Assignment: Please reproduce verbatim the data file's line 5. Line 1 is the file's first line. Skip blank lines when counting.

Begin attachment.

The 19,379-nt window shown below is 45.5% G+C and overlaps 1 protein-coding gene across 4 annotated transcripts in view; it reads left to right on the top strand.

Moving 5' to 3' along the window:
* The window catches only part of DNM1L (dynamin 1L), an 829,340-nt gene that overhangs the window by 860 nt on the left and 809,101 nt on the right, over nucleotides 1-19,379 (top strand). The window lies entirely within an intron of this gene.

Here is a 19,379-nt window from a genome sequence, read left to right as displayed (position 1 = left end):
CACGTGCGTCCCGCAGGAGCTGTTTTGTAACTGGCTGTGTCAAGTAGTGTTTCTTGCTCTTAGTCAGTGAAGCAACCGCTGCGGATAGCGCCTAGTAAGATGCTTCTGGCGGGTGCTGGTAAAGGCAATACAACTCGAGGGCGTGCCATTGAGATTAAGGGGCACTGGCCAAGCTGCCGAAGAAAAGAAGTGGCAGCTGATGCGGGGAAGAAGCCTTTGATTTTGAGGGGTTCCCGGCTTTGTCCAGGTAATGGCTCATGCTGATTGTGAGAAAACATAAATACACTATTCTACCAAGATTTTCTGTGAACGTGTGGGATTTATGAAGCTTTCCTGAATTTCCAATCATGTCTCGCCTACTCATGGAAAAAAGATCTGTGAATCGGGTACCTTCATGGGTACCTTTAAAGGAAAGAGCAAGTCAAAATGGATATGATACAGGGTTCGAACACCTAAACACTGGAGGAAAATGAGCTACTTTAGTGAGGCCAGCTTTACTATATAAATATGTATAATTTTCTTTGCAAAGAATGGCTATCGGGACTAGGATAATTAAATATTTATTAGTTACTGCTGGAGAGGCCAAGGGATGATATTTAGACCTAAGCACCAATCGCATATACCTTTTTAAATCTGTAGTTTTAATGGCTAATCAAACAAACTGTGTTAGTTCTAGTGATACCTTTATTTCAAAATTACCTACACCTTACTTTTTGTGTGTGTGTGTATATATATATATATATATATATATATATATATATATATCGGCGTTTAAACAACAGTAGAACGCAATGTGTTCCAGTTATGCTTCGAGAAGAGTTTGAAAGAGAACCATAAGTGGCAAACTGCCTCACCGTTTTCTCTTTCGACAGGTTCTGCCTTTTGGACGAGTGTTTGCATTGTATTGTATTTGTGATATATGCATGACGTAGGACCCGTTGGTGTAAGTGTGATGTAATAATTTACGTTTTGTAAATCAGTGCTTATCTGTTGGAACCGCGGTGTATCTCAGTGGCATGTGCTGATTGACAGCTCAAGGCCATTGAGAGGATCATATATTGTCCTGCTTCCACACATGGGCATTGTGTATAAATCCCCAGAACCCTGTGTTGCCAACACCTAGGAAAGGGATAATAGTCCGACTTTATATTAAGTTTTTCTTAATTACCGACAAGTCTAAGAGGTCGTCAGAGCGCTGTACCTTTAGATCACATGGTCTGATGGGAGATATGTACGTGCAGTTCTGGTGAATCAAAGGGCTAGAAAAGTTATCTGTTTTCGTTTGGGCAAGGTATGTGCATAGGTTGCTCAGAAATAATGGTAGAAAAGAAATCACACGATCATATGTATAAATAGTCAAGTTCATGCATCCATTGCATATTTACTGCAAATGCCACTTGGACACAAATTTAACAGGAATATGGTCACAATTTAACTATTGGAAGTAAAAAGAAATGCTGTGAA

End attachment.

CACGTGCGTCCCGCAGGAGCTGTTTTGTAACTGGCTGTGTCAAGTAGTGTTTCTTGCTCTTAGTCAGTGAAGCAACCGCTGCGGATAGCGCCTAGTAAGATGCTTCTGGCGGGTGCTGGTAAAGGCAATACAACTCGAGGGCGTGCCATTGAGATTAAGGGGCACTGGCCAAGCTGCCGAAGAAAAGAAGTGGCAGCTGATGCGGGGAAGAAGCCTTTGATTTTGAGGGGTTCCCGGCTTTGTCCAGGTAATGGCTCATGCTGATTGTGAGAAAACATAAATACACTATTCTACCAAGATTTTCTGTGAACGTGTGGGATTTATGAAGCTTTCCTGAATTTCCAATCATGTCTCGCCTACTCATGGAAAAAAGATCTGTGAATCGGGTACCTTCATGGGTACCTTTAAAGGAAAGAGCAAGTCAAAATGGATATGATACAGGGTTCGAACACCTAAACACTGGAGGAAAATGAGCTACTTTAGTGAGGCCAGCTTTACTATATAAATATGTATAATTTTCTTTGCAAAGAATGGCTATCGGGACTAGGATAATTAAATATTTATTAGTTACTGCTGGAGAGGCCAAGGGATGATATTTAGACCTAAGCACCAATCGCATATACCTTTTTAAATCTGTAGTTTTAATGGCTAATCAAACAAACTGTGTTAGTTCTAGTGATACCTTTATTTCAAAATTACCTACACCTTACTTTTTGTGTGTGTGTGTATATATATATATATATATATATATATATATATATATATCGGCGTTTAAACAACAGTAGAACGCAATGTGTTCCAGTTATGCTTCGAGAAGAGTTTGAAAGAGAACCATAAGTGGCAAACTGCCTCACCGTTTTCTCTTTCGACAGGTTCTGCCTTTTGGACGAGTGTTTGCATTGTATTGTATTTGTGATATATGCATGACGTAGGACCCGTTGGTGTAAGTGTGATGTAATAATTTACGTTTTGTAAATCAGTGCTTATCTGTTGGAACCGCGGTGTATCTCAGTGGCATGTGCTGATTGACAGCTCAAGGCCATTGAGAGGATCATATATTGTCCTGCTTCCACACATGGGCATTGTGTATAAATCCCCAGAACCCTGTGTTGCCAACACCTAGGAAAGGGATAATAGTCCGACTTTATATTAAGTTTTTCTTAATTACCGACAAGTCTAAGAGGTCGTCAGAGCGCTGTACCTTTAGATCACATGGTCTGATGGGAGATATGTACGTGCAGTTCTGGTGAATCAAAGGGCTAGAAAAGTTATCTGTTTTCGTTTGGGCAAGGTATGTGCATAGGTTGCTCAGAAATAATGGTAGAAAAGAAATCACACGATCATATGTATAAATAGTCAAGTTCATGCATCCATTGCATATTTACTGCAAATGCCACTTGGACACAAATTTAACAGGAATATGGTCACAATTTAACTATTGGAAGTAAAAAGAAATGCTGTGAA